Childrearing

Rich SAHMs Get ‘Performance Bonuses’ For Doing Mom Stuff The Rest Of Us Only Dream Of‏

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Most of us will probably have trouble relating to this story and by most of us, I mean all but maybe 1%. In news that made me cock my head to one side and utter an audible “what the F”, it turns out that a very wealthy subset of Upper East Side stay-at-home moms work all year at mom-ing successfully in order to receive a hefty year-end bonus. Much in the way their husbands would get a bonus for a hedge fund doing well, these women can rake it in if they meet certain standards as a mom. Has your jaw dropped open yet? Keep reading.

Via Popsugar, we hear of these moms from researcher and social anthropologist Wednesday Martin. She is writing a book about the kind of mom that receives these bonuses and spent time with a group of them to learn more. She describes the women as engaging in a form of “intense mothering” where getting your kids into the right schools or participating in certain cultural experiences is what gets you paid in the end. It sounds a little insane to me, but I am admittedly far removed from this kind of lifestyle and don’t really understand how it works:

I was thunderstruck when I heard mention of a “bonus” over coffee. Later I overheard someone who didn’t work say she would buy a table at an event once her bonus was set. A woman with a business degree but no job mentioned waiting for her “year-end” to shop for clothing. Further probing revealed that the annual wife bonus was not an uncommon practice in this tribe.

 

First of all, I am a bit astounded that these women need some kind of bonus to buy anything. They are the wives of men who bring home millions of dollars a year and if they’re staying at home to raise the kids and run the household, they should be entitled to whatever they need. On our FAR smaller scale, when I stayed at home with our kids and my husband worked, I didn’t feel like his money was something I had to earn. We were married — it was OUR money, even if I wasn’t the one going into an office every day. It’s very odd to me that these moms have to “perform” to a certain standard to get in on the action. Martin goes on:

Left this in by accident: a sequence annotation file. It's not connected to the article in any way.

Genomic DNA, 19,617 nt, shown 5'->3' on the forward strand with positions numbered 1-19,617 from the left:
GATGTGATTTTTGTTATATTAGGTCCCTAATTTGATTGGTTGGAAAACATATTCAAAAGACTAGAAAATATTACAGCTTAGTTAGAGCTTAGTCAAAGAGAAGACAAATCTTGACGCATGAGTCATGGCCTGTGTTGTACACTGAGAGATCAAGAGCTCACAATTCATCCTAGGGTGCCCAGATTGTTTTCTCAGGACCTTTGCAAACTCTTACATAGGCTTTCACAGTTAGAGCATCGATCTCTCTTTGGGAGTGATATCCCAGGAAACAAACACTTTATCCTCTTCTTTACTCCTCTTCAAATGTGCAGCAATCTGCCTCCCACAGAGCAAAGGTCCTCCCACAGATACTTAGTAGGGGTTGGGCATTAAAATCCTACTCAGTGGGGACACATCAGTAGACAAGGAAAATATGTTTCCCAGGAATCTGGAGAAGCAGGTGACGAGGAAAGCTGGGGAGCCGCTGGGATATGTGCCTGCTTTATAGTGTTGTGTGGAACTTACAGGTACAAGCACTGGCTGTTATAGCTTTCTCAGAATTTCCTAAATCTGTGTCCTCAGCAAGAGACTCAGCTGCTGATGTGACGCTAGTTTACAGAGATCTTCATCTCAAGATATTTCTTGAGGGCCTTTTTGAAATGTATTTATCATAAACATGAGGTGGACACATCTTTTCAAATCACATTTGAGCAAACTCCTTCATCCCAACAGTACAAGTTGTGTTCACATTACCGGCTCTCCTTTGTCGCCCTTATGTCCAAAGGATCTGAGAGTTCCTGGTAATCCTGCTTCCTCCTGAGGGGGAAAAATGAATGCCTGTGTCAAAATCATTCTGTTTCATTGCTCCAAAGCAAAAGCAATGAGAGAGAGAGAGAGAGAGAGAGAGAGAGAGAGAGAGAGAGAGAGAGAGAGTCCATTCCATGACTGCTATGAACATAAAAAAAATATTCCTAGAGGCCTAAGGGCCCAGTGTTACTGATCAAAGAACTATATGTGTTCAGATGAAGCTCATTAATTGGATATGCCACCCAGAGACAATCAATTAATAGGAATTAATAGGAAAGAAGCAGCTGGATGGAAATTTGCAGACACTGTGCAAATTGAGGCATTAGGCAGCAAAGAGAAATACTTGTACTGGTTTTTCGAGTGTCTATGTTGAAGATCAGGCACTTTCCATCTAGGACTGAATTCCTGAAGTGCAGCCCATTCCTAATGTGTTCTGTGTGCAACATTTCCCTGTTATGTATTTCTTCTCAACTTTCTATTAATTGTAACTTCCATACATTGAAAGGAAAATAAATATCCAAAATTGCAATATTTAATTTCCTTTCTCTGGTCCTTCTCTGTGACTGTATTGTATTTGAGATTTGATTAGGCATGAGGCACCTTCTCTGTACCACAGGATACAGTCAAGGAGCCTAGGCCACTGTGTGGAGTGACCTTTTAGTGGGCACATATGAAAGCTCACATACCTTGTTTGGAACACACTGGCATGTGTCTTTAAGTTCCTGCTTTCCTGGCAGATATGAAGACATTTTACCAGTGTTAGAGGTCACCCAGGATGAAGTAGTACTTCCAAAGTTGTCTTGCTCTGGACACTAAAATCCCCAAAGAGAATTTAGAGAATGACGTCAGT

A wife bonus, I was told, might be hammered out in a pre-nup or post-nup, and distributed on the basis of not only how well her husband’s fund had done but her own performance — how well she managed the home budget, whether the kids got into a “good” school — the same way their husbands were rewarded at investment banks. In turn these bonuses were a ticket to a modicum of financial independence and participation in a social sphere where you don’t just go to lunch, you buy a $10,000 table at the benefit luncheon a friend is hosting.

I suppose if this is something agreed upon in advance, before their children are even born, then no one should judge. This is a contract between consenting adults and if this is what a wife signs up for, who am I to question it? I just can’t imagine feeling like I had to earn what should be shared income between a married couple. These women should have financial independence regardless of their performance as a parent.

Another issue is the fact that it sounds like the husband decides whether the wife has “earned” this bonus depending on what she’s accomplished with the kids that year. That leaves an awful taste in my mouth. But again, if this is what the couple agrees on previously, I suppose it’s fair? It’s tough to imagine, plebe that I am, a deal of that scale. I can’t fathom what life is like for people with that much money so I guess I’m not in a position to judge. If these women are happy with their arrangement, so be it. I just have trouble wrapping my head around it.

(Image: GettyImages)